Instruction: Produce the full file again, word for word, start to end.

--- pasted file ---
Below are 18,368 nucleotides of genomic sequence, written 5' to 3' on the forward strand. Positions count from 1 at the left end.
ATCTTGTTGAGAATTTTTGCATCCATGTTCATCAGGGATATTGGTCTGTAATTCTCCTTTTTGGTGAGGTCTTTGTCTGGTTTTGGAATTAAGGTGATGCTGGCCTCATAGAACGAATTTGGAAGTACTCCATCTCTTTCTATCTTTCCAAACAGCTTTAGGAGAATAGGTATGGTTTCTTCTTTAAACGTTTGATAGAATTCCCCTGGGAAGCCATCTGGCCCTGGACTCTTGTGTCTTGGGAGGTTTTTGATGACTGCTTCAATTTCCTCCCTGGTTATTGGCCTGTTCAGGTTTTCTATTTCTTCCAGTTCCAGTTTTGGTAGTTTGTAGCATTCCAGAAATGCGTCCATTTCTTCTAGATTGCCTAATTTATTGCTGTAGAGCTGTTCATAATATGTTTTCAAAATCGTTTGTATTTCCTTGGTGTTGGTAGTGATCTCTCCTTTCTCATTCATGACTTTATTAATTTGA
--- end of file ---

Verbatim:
Below are 18,368 nucleotides of genomic sequence, written 5' to 3' on the forward strand. Positions count from 1 at the left end.
ATCTTGTTGAGAATTTTTGCATCCATGTTCATCAGGGATATTGGTCTGTAATTCTCCTTTTTGGTGAGGTCTTTGTCTGGTTTTGGAATTAAGGTGATGCTGGCCTCATAGAACGAATTTGGAAGTACTCCATCTCTTTCTATCTTTCCAAACAGCTTTAGGAGAATAGGTATGGTTTCTTCTTTAAACGTTTGATAGAATTCCCCTGGGAAGCCATCTGGCCCTGGACTCTTGTGTCTTGGGAGGTTTTTGATGACTGCTTCAATTTCCTCCCTGGTTATTGGCCTGTTCAGGTTTTCTATTTCTTCCAGTTCCAGTTTTGGTAGTTTGTAGCATTCCAGAAATGCGTCCATTTCTTCTAGATTGCCTAATTTATTGCTGTAGAGCTGTTCATAATATGTTTTCAAAATCGTTTGTATTTCCTTGGTGTTGGTAGTGATCTCTCCTTTCTCATTCATGACTTTATTAATTTGA